|Assess the cosmological argument for the existence of God.
The cosmological argument (CA) is properly understood as a family of arguments characterised by a shared concern with the question of why anything exists. Aquinas provides an a posteriori form of argument in his Three Ways while Leibniz develops an a priori argument in appealing to the principle of sufficient reason. I shall explain that, notwithstanding its logical coherence and prima facie plausible premises, the argument fails to establish the existence of the God of Classical Theism (GCT). Moreover, it is by no means clear that we should agree with the weaker claim entailed by the CA that there must be a first or originating cause of the universe
CAs attempt to motivate the view that the states of affairs and events which make up the universe can only exist if we posit the existence of a necessary being in the shape of the God of classical theism (GCT) Causal forms of the argument found in e.g. the first two ways of Aquinas or the Kalam argument move to this conclusion by pointing to the fact that a sequence of changes or causes must have an originating cause or that anything with a beginning must have an initiating cause. Thus Aquinas in his second way presents this line of reasoning.
1 In the world events occur.
2 For every event, there is a cause of that event.
3 Nothing is the cause of itself (as it would to exist prior to itself, which is absurd.)
4 So, the cause is distinct from the effect
5 If there is no first cause, there will no later causes (as those subsequent causes are events and so need themselves to be caused. No first cause, no subsequent effect to act as a cause for further effect)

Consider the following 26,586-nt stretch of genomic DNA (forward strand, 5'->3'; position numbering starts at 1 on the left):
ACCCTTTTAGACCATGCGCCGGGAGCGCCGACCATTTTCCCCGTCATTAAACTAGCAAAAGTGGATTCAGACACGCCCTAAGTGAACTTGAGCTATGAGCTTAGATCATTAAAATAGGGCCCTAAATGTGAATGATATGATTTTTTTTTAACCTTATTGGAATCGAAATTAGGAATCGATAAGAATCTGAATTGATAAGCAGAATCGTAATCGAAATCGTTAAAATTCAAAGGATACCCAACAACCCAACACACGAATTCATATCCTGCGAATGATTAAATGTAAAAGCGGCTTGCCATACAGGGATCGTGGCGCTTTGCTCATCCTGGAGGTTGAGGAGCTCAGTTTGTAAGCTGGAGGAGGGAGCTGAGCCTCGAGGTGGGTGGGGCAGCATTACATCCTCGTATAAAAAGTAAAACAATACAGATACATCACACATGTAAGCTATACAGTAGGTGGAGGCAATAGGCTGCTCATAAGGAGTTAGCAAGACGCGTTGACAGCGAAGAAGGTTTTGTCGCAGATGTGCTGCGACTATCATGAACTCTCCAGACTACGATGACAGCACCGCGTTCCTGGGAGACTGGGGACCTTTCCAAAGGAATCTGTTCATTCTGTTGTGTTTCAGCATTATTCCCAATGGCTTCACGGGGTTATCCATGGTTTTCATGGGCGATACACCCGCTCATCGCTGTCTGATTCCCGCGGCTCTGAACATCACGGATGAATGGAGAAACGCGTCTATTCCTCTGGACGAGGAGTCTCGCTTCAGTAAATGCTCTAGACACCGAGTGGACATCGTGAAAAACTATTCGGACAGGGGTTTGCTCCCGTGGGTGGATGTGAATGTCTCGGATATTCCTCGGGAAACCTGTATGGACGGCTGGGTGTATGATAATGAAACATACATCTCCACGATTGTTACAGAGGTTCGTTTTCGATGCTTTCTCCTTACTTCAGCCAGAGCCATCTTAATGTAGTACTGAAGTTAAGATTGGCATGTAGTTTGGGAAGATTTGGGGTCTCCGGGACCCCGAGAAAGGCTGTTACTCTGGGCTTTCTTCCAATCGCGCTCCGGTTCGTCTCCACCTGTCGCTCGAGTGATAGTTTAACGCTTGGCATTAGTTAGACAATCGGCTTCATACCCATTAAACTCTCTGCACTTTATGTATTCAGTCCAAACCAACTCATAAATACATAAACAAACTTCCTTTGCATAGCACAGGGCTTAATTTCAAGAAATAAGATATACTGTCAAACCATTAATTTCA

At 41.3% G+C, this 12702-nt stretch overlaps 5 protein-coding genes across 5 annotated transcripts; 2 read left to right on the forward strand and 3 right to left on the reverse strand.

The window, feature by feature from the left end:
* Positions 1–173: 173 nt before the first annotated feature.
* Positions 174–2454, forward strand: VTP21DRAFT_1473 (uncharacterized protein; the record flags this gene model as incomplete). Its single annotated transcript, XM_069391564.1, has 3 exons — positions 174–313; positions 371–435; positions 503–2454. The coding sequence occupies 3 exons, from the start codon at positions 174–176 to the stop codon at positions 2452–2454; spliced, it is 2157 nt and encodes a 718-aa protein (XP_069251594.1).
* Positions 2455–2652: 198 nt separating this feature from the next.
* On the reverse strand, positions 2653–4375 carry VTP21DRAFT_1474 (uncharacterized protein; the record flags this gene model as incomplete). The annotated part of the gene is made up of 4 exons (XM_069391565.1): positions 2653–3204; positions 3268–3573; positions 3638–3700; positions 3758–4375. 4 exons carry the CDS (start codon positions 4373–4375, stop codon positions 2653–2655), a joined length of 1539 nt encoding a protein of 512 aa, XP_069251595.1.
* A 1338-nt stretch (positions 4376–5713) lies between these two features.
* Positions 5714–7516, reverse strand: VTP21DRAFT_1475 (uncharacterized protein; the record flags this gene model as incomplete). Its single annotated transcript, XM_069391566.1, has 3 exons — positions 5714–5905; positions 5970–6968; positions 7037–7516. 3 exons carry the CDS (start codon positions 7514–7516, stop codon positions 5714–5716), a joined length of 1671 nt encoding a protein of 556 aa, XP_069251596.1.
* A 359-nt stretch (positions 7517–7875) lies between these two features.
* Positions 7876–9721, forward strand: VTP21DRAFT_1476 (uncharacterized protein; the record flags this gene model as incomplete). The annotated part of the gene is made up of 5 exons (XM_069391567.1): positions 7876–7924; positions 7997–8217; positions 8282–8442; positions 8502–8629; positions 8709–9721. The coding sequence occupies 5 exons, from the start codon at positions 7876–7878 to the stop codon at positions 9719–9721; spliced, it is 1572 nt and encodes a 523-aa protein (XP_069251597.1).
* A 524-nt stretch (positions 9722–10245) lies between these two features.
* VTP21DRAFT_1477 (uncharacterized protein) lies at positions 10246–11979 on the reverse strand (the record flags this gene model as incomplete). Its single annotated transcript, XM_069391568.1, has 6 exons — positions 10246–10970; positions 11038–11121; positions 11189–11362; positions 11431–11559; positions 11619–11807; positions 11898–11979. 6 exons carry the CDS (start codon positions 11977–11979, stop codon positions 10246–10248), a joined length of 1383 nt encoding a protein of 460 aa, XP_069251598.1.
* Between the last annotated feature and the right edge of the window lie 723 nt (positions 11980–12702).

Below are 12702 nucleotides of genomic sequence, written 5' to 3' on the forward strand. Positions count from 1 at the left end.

6 So, there cannot be an infinite series of events
7 Therefore, there must be a first cause, which is not itself caused.
8 God is the first cause.
[At this point it is important to clarify what Aquinas means by causation. He does not see it (as we tend to) as a chain of causes and effect stretching through time .This is a linear understanding of causation. Rather, Aquinas understands causation in an hierarchical fashion. For X to cause Y, X must be present to cause or sustain Y. The cause and effect exist at the same time. This is the kind of causal relationship that exists between a conductor and the orchestra. The conductor moves the baton to cause the orchestra to play which causes concert hall to be filled with music. If the conductor stops, then so does the music. For there to be events (e.g. my writing this analysis) there need to be some other events (or states of affairs) to sustain the writing (e.g. my typing and thinking). This sustaining relationship cannot go on infinitely as there would never be an ultimate sustaining cause of the events taking place now. That ultimate sustaining cause is God.]
In the Kalam argument the focus is on states of affairs having to have a beginning and that beginning requiring a cause. In a nutshell, this line of reasoning originating in medieval Islamic scholarship has this form.
1 Of anything that begins to exist, something causes it to exist.
2 The universe began to exist.
3 Therefore, there is a cause of the existence of the universe.
4 That cause is God
These causal arguments begin with empirical observations few would seriously challenge. We live in a world of temporally ordered causal relations and something coming into existence is itself an effect of some prior cause. However, in order to establish the key intermediate conclusion that a first cause is necessary they rely upon a suspicion of the infinite. Let me explain why this suspicion helps to motivate the CA.